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This eBook from the Gutenberg Project consists of approximately 139 pages of information about The Healing of Nations and the Hidden Sources of Their Strife.
century—­from 1851 onwards—­over world-wide trade and Industrial Exhibitions, as the heralds of the world’s peace and amity—­a jubilation voiced in Tennyson’s earlier Locksley Hall—­was to a certain extent justified.  There is no doubt that the nations have been drawn together by intertrading and learned to know each other.  Bonds, commercial and personal, have grown up between them, and are growing up, which must inevitably make wars more difficult in the future and less desirable.  And if it had been possible to carry on this intertrade in a spirit of real friendliness and without grasping or greed the result to-day would be incalculably great.  But, unfortunately, this latter element came in to an extent quite unforeseen and blighted the prophetic hopes.  The second Locksley Hall was a wail of disillusionment.  The growth of large mercantile classes, intoxicated with wealth and pursuing their own interests apart from, and indeed largely in opposition to, those of the mass-peoples, derailed the forward movement, and led in some of the ways which I have indicated above to more of conflict between the nations and less of peace.

Doubtless the growth of these mercantile classes has to a certain extent been inevitable; and we must do them the justice to acknowledge that their enterprise and ingenuity (even set in action for their own private advantage) have been of considerable benefit to the world, and that their growth may represent a necessary stage in affairs.  Still, we cannot help looking forward to a time when, this stage having been completed, and commerce between nation and nation having ceased to be handled for mere private profit and advantage, the parasitical power in our midst which preys upon the Commonweal will disappear, the mercantile classes will become organic with the Community, and one great and sinister source of wars will also cease.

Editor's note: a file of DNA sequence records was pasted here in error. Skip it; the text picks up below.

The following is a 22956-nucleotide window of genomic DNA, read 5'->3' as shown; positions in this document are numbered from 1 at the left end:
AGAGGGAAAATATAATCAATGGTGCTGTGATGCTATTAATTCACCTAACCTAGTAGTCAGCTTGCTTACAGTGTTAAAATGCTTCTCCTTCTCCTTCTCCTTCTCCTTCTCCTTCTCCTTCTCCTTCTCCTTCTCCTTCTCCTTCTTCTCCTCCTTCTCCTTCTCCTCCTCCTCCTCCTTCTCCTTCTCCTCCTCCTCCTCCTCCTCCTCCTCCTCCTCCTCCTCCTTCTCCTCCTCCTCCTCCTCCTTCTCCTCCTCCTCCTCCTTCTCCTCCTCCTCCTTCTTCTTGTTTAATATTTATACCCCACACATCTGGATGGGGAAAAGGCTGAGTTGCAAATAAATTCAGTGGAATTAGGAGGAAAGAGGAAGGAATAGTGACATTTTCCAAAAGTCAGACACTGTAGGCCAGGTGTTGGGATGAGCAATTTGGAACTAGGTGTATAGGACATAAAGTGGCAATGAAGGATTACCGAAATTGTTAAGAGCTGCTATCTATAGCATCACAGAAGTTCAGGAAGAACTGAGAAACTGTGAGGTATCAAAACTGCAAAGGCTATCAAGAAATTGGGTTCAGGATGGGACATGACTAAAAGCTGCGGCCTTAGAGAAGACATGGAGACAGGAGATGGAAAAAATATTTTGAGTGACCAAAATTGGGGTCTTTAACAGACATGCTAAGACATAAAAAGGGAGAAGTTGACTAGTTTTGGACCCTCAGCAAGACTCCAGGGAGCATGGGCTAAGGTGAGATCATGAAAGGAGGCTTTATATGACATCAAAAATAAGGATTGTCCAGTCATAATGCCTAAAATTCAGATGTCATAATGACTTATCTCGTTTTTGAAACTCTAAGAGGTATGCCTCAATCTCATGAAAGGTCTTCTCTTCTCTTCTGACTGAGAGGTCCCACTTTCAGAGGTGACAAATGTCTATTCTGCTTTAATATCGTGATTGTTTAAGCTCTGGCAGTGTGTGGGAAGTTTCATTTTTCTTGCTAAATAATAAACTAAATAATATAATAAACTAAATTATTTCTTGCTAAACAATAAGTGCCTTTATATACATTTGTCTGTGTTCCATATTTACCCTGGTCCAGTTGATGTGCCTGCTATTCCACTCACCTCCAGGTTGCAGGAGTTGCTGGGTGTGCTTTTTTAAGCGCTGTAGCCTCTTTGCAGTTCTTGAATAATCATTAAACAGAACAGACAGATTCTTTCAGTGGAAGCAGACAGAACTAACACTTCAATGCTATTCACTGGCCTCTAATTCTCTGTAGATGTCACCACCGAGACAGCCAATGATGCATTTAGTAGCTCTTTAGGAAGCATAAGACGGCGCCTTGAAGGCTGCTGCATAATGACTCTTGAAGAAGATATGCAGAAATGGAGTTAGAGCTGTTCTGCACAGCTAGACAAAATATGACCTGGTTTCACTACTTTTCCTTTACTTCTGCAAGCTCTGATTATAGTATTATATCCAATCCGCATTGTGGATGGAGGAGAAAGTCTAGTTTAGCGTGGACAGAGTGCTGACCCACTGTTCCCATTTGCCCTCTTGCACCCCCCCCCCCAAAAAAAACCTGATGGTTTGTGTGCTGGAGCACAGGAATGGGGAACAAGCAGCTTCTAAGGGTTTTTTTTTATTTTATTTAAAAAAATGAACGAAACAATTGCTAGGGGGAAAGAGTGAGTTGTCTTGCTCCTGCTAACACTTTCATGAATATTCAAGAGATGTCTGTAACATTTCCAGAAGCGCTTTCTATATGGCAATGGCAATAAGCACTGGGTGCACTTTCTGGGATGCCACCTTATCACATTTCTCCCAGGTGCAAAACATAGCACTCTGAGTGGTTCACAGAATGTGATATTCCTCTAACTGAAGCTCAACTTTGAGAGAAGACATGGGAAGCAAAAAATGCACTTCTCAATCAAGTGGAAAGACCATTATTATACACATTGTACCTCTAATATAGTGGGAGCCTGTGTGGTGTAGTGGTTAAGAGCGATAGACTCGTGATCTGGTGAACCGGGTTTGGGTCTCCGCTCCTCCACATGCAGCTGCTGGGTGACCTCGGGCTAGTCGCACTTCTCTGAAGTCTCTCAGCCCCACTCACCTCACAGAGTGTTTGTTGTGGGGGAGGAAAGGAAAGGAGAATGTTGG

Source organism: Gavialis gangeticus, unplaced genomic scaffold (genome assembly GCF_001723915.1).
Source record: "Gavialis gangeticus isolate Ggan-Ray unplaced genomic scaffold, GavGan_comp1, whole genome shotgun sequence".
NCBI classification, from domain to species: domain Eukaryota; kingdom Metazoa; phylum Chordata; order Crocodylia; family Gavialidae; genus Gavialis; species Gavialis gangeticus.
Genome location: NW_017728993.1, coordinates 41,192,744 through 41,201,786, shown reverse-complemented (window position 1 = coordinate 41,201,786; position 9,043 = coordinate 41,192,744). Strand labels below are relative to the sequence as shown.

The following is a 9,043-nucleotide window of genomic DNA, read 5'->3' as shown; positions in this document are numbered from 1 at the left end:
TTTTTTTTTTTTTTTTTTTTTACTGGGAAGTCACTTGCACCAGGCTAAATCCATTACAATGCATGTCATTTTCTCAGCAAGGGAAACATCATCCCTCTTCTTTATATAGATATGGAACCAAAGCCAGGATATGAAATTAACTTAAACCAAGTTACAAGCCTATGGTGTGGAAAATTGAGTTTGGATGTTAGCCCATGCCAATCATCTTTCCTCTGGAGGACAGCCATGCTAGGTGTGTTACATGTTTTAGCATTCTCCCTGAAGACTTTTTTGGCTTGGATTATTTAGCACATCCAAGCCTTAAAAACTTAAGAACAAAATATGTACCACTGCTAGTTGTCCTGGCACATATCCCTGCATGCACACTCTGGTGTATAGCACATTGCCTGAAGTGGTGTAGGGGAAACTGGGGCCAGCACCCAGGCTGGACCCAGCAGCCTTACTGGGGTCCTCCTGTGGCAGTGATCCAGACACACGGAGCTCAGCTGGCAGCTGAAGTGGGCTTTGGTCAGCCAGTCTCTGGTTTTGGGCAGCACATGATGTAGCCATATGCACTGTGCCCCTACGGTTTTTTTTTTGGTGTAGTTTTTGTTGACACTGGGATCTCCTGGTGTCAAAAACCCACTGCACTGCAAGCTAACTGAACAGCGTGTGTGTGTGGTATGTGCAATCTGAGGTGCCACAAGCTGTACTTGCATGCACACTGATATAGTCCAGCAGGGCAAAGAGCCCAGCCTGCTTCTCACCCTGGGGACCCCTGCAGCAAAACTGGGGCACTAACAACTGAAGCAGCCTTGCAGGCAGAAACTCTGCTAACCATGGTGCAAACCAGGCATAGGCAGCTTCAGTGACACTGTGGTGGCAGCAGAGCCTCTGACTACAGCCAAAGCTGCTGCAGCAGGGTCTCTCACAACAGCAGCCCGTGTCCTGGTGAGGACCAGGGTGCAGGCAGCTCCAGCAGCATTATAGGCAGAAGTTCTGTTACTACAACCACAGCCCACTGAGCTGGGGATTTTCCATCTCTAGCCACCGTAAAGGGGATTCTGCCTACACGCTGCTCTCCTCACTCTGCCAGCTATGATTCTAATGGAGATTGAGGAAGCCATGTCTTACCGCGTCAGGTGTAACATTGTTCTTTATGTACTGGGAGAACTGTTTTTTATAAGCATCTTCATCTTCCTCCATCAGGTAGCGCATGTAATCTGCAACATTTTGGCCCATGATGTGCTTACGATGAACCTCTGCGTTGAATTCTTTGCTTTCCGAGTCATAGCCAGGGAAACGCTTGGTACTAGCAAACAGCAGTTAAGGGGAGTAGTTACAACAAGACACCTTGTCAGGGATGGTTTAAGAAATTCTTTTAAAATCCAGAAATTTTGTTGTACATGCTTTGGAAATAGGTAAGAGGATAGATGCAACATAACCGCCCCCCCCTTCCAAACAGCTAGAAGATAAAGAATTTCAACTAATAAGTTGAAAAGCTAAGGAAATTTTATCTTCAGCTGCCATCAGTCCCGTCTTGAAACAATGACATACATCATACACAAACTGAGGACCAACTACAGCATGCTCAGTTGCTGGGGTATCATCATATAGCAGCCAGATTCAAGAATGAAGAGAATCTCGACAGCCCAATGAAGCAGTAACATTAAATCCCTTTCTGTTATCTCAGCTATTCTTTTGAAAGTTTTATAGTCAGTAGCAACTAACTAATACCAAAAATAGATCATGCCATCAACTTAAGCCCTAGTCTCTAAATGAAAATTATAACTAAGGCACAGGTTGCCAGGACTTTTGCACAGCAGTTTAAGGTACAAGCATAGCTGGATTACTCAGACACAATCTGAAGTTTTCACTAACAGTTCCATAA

FOOTNOTES: 

[24] See p. 50 above.

XII

COLONIES AND SEAPORTS

There is another point of economics on which there seems to be some confusion of mind.  If mere extension of Trade is the thing sought for, it really does not matter much, in these days of swift and international transport, whether the outlying lands with which the Trader deals or the ports through which he deals are the property of his own nation or of some other nation.  The trade goes on all the same.  England certainly has colonies all over the world; but with her free trade and open ports it often happens that one of her colonies takes more German or French goods of a certain class than English goods of the same class; or that it exports more to Germany and France than it does to England.  The bulk, for instance, of the produce of our West African colonies goes, in normal times, to Germany.  German or French trade does not suffer in dealing with English

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